ART AFRICA: You began using pinhole photography whilst studying fine art, and have since experimented with a wide range of subjects, aesthetics, and photographic approaches. Where do you draw your inspiration from? Is it the medium itself?
Tamara James: I have always been what people call 'arty' and love any type of creative activity where I can get a bit messy. Painting, crafting, drawing with charcoal - these are all mediums that inspire me. The first time I was exposed to pinhole photography and watched one of my images slowly appear in the solitude of a dark room, my eyes were opened to a whole new art form. I suppose it is the combination of still being able to get my hands dirty and then capturing that in the simplicity of a photograph. I could see that fine art photography would be the perfect medium for me to express my creativity and still be able to play around with other mediums.
In a professional capacity you work as a commercial photographer, taking photos of weddings, family portraits, and events. How does your relationship to photography change when you approach fine art and do you feel the need to differentiate the two?
I was in the commercial world of photography. I tried it all; working for advertising agencies, portraits, babies, boudoir, and weddings. For a fair amount of time this was ok as I was still learning new techniques and honing my craft. The problem I found with the commercial world was the lack of freedom for me to express myself, having to deliver an expected outcome and work within the bounds of what a client wanted made me to make felt like I had lost what I truly loved from the beginning. I left the commercial world of photography to open up a jewellery business with my sister where I had the freedom to use my creativity while also allowing me to rekindle my love for photography.
Please tell us about your latest body of work ‘Figures Within Outline’?
'Figures within Outline' is a body of work in which I began to explore shape and form. Through a combination of painting and photography I found it possible to capture the simplicity of the human form. Stripping the figure of race, personality, and flesh, allowing one to appreciate the simplicity of form without judgement and subjection. The use of colour is reserved to monochrome which accentuates the essence of form and emphasises the impression of the figures captured in fine details in contrast with what is not seen. The works are true to nature, where no photo editing or manipulation is incorporated in the form of the figures, transforming the body into a canvas, so to speak.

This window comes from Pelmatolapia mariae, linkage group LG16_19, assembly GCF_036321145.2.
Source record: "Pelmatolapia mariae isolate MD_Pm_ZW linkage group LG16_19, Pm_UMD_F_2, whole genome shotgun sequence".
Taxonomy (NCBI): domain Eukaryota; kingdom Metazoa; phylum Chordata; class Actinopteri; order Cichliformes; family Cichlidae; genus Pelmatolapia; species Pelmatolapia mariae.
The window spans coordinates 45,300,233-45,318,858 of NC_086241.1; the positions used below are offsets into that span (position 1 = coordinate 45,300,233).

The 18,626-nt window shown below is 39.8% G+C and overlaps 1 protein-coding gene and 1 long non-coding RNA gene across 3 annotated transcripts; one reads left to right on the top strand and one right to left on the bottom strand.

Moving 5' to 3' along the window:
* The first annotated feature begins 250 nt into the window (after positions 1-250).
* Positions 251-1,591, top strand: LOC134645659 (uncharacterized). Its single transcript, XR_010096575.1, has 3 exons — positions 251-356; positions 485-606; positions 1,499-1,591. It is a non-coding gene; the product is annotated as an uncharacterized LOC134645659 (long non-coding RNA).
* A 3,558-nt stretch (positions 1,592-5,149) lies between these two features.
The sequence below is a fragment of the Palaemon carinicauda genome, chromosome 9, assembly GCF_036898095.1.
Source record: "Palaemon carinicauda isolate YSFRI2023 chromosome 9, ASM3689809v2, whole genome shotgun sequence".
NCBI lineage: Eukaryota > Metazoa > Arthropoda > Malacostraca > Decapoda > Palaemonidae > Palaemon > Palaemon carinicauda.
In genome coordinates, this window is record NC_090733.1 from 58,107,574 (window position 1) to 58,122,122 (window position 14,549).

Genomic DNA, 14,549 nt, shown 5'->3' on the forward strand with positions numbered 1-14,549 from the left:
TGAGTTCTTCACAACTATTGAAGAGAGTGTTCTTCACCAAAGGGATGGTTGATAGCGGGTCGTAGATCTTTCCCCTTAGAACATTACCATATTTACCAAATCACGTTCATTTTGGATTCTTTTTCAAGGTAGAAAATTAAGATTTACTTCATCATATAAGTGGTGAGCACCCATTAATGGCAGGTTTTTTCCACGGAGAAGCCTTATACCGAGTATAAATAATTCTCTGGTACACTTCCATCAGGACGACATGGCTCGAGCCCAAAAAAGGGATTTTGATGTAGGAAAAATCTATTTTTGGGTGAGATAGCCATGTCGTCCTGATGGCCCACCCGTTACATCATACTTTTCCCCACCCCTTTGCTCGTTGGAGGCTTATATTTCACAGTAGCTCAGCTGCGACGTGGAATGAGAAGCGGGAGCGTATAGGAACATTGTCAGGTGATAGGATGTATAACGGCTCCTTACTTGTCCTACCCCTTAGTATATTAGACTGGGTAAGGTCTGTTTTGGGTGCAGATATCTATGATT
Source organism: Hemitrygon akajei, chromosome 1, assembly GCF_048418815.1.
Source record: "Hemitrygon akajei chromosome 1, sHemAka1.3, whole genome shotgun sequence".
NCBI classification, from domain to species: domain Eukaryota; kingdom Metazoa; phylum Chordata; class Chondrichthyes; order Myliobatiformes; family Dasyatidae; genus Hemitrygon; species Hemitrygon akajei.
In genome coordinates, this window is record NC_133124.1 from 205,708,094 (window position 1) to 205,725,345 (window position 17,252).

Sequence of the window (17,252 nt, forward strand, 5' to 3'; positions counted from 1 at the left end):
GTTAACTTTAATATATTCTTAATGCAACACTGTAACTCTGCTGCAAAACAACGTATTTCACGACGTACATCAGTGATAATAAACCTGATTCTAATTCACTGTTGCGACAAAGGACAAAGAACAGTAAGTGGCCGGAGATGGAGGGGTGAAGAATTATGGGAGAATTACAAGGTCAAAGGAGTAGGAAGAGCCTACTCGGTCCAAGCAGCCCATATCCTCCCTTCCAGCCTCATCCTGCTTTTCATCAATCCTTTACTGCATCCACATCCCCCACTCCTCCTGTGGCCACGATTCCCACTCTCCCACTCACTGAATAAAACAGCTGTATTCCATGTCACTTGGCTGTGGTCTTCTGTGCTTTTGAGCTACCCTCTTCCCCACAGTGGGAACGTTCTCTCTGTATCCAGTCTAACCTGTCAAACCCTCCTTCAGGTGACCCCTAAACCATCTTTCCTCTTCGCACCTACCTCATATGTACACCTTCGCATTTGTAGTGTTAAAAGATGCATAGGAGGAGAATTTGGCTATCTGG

Despite the rather clinical execution, you make mention that none of these works were edited in postproduction. Is this element important to you – that the photos exist in their original form?
These images are edited in postproduction. I spend 6-8 hours working away everything but the paint on the original image. The figures themselves are not altered or manipulated. They might be flipped or duplicated but it was important for me to keep the models true form and not create a false figure.
Through the application of paint on skin, this body of work has a particular attention to surface. Even the title suggests this – an inside, an outside. What is it about this ‘coating’ of the human form that appeals to you?
From a young age I have always been intrigued by the human form. I find it to be beautifully elegant but at the same time extremely complex. 'Figures Within Outline’ was my first attempt at experimenting with the concept of simplifying the human form. I suppose the ‘coating' is a way of me making a simplified study of the human figure.
Why do you think you feel the need to ‘strip’ your subjects of “race, personality, and flesh" in order to "appreciate the simplicity of form without judgement and subjection?”
The world is filled with judgement and subjection, whether it be conscious or subconscious. I wanted to find a way for people to look at my work and see the beauty of the human form first without knowing anything else about the figure. By experimenting with stripping the figures of distinguishable elements I found a way to show off the beauty of the form of a figure which would ‘appeal’ to all.
I am currently working on 'Figures Within Outline Part Two', which will start to explore adding some of the ‘stripped’ elements back in. In a way I am still finding my feet and exploring. I cannot wait to see what I end up doing in five years from now, to compare my work and assess my growth.